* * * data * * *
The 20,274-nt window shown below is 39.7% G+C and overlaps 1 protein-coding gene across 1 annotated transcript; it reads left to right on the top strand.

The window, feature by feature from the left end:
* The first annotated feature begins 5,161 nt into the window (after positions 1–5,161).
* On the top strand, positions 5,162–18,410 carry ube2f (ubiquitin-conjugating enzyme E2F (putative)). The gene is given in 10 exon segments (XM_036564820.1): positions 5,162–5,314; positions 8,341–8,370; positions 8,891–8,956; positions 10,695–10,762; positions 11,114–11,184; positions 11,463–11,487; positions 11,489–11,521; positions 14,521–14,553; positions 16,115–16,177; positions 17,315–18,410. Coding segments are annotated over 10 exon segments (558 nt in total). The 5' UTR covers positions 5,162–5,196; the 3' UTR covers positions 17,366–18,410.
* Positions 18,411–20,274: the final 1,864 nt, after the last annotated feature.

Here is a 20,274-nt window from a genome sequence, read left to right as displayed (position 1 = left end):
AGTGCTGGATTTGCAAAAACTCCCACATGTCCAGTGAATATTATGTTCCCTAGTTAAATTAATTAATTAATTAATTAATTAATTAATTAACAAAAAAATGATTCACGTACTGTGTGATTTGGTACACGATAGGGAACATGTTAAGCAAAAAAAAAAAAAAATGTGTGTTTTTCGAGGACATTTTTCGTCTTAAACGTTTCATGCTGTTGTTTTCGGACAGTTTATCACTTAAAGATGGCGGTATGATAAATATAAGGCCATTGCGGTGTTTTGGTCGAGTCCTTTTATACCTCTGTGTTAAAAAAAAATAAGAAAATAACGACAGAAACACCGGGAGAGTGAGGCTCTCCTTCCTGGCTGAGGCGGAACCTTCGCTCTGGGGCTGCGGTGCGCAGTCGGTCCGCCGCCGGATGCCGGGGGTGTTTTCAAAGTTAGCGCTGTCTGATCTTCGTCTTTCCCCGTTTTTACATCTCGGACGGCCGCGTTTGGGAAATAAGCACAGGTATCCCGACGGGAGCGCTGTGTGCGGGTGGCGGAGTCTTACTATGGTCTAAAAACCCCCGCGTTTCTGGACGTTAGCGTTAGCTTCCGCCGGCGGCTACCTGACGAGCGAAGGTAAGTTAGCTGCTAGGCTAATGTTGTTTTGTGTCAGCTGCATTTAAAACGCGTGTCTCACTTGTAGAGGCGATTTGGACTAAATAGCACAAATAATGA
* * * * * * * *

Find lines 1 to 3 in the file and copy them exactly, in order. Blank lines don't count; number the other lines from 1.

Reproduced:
The 20,274-nt window shown below is 39.7% G+C and overlaps 1 protein-coding gene across 1 annotated transcript; it reads left to right on the top strand.

The window, feature by feature from the left end:
* The first annotated feature begins 5,161 nt into the window (after positions 1–5,161).